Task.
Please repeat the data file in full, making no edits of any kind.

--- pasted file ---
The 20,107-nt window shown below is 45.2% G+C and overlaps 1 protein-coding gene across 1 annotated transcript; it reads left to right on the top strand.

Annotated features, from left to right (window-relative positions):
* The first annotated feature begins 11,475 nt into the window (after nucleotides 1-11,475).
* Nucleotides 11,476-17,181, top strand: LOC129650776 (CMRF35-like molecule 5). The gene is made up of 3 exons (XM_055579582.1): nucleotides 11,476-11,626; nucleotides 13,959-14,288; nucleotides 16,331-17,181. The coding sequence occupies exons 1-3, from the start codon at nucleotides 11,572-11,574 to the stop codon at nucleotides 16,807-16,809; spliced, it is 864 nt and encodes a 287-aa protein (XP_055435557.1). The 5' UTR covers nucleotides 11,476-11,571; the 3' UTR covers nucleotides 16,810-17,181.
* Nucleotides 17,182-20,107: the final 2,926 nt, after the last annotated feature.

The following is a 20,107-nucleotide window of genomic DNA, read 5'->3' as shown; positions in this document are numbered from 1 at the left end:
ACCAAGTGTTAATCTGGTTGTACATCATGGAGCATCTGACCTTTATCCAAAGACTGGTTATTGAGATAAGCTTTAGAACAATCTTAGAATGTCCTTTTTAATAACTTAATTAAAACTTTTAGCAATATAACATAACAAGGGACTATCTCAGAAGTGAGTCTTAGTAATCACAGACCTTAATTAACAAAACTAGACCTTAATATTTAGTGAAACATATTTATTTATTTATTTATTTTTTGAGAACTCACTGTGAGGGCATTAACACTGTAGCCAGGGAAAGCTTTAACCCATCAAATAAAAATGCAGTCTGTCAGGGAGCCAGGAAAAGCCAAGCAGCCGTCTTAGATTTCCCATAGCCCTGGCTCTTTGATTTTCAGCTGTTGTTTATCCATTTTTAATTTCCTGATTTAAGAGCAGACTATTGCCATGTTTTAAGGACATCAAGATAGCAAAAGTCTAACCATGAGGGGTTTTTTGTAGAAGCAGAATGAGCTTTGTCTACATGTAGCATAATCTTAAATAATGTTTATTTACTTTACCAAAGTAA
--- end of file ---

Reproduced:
The 20,107-nt window shown below is 45.2% G+C and overlaps 1 protein-coding gene across 1 annotated transcript; it reads left to right on the top strand.

Annotated features, from left to right (window-relative positions):
* The first annotated feature begins 11,475 nt into the window (after nucleotides 1-11,475).
* Nucleotides 11,476-17,181, top strand: LOC129650776 (CMRF35-like molecule 5). The gene is made up of 3 exons (XM_055579582.1): nucleotides 11,476-11,626; nucleotides 13,959-14,288; nucleotides 16,331-17,181. The coding sequence occupies exons 1-3, from the start codon at nucleotides 11,572-11,574 to the stop codon at nucleotides 16,807-16,809; spliced, it is 864 nt and encodes a 287-aa protein (XP_055435557.1). The 5' UTR covers nucleotides 11,476-11,571; the 3' UTR covers nucleotides 16,810-17,181.
* Nucleotides 17,182-20,107: the final 2,926 nt, after the last annotated feature.

The following is a 20,107-nucleotide window of genomic DNA, read 5'->3' as shown; positions in this document are numbered from 1 at the left end:
ACCAAGTGTTAATCTGGTTGTACATCATGGAGCATCTGACCTTTATCCAAAGACTGGTTATTGAGATAAGCTTTAGAACAATCTTAGAATGTCCTTTTTAATAACTTAATTAAAACTTTTAGCAATATAACATAACAAGGGACTATCTCAGAAGTGAGTCTTAGTAATCACAGACCTTAATTAACAAAACTAGACCTTAATATTTAGTGAAACATATTTATTTATTTATTTATTTTTTGAGAACTCACTGTGAGGGCATTAACACTGTAGCCAGGGAAAGCTTTAACCCATCAAATAAAAATGCAGTCTGTCAGGGAGCCAGGAAAAGCCAAGCAGCCGTCTTAGATTTCCCATAGCCCTGGCTCTTTGATTTTCAGCTGTTGTTTATCCATTTTTAATTTCCTGATTTAAGAGCAGACTATTGCCATGTTTTAAGGACATCAAGATAGCAAAAGTCTAACCATGAGGGGTTTTTTGTAGAAGCAGAATGAGCTTTGTCTACATGTAGCATAATCTTAAATAATGTTTATTTACTTTACCAAAGTAA